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With its vibrant green hills, rugged coastline, and medieval castles, Ireland had topped Sam’s and my bucket list for as long as we could remember. So when I stumbled across cheap airfare to Dublin in February, we snagged two seats faster than you can say “impulse buy” (completely abandoning the trip to sunny South America we had been planning).
Of course, ticket prices were cheap for a reason. Ireland is infamous for its terrible weather, so visiting in the dead of winter seemed downright masochistic. I had nightmarish visions of spending the entire week huddled in our car amid torrential rainstorms and gale-force winds.
Researching online didn’t ease my anxiety. The consensus in travel forums was that visiting Ireland in February is as sensible as traversing the Himalayas in cheap flip-flops.
But Sam and I are no strangers to off-season travel in frigid climates. Last year we visited Iceland in March and had an amazing trip. So we figured off-season travel in Ireland was worth a shot. After all, the price was right.
Now that we’ve returned, I can honestly say that visiting Ireland in February was one of the most incredible travel experiences we’ve ever had. In fact, Sam and I have come to prefer off-season travel.
Here are 5 reasons you should visit Ireland in winter.
1. No crowds
Sam and I are both introverts. So when we are given two options, we generally choose the one that involves interacting with fewer people. We don’t hate people in general. We just strongly dislike waiting behind them in line or being crushed against them (particularly ones we don’t know and/or who have mediocre hygiene) on public transit. Traveling Ireland in winter, we didn’t experience crowds even in the most popular destinations, such as at Blarney Castle or the Cliffs of Moher.
Further Reading: 10 Reasons Travel is Surprisingly Awesome for Introverts
Lack of demand means prices for airfare, accommodations, car rental, and some attractions are slashed in the off-season. We paid for our entire trip—including airfare, rental car, bed and breakfasts, meals, and attractions—for less than the amount we’d spend on airfare alone during the peak season.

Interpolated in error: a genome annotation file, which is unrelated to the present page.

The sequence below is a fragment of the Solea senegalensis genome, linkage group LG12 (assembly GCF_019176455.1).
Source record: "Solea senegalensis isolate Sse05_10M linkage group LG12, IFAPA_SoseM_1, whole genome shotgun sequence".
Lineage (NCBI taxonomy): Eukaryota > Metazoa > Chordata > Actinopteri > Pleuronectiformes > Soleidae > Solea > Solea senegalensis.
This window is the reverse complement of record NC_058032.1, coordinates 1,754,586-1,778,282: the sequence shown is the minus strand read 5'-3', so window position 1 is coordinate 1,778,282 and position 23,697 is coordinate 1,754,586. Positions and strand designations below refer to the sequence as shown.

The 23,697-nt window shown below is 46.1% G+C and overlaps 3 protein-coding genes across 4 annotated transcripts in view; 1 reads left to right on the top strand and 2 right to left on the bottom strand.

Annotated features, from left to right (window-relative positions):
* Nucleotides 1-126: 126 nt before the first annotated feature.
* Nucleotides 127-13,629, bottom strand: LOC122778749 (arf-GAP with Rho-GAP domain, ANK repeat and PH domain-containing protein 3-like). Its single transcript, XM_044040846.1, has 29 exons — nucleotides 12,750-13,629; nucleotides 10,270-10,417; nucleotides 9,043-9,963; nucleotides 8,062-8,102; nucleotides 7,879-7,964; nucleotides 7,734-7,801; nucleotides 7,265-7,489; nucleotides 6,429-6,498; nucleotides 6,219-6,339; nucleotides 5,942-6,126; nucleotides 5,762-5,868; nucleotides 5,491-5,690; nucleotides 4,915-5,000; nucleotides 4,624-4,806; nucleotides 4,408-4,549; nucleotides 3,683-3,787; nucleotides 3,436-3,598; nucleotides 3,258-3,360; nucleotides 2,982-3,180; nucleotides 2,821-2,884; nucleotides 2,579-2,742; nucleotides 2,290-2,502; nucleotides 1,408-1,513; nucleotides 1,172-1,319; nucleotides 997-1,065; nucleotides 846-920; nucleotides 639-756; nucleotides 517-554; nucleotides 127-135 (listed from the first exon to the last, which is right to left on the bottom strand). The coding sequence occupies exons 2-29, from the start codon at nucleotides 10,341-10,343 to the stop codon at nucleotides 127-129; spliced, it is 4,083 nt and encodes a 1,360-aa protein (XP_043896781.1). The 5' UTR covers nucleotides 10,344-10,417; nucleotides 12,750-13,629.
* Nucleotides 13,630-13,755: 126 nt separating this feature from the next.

3. More authentic
In the winter, locals far outnumber tourists in Ireland (a balance that shifts during peak season). Most of the people we encountered were shop owners, school children, and locals out having a good time. We enjoyed getting a glimpse of the real Ireland without the mobs of tourists and tour busses.
4. Attractions are still open
Despite what you may read elsewhere, all the major attractions (such as St. Patrick’s Cathedral, Blarney Castle, and Kilkenny Castle) were open when we visited in February. Some of the operating hours were reduced, but we didn’t miss out on visiting anything because we were traveling in the off season. Some restaurants and bed and breakfasts were closed for the winter, but we had no trouble finding places to stay or eat.
5. More flexibility
Because there are no wait times in the winter, we didn’t have to worry about planning our day around crowds or timed entry (something that completely messed up our plans in Barcelona last September). Which meant we were free to travel at our own pace and to stop anywhere that caught our fancy.
What was your best off-season travel experience?
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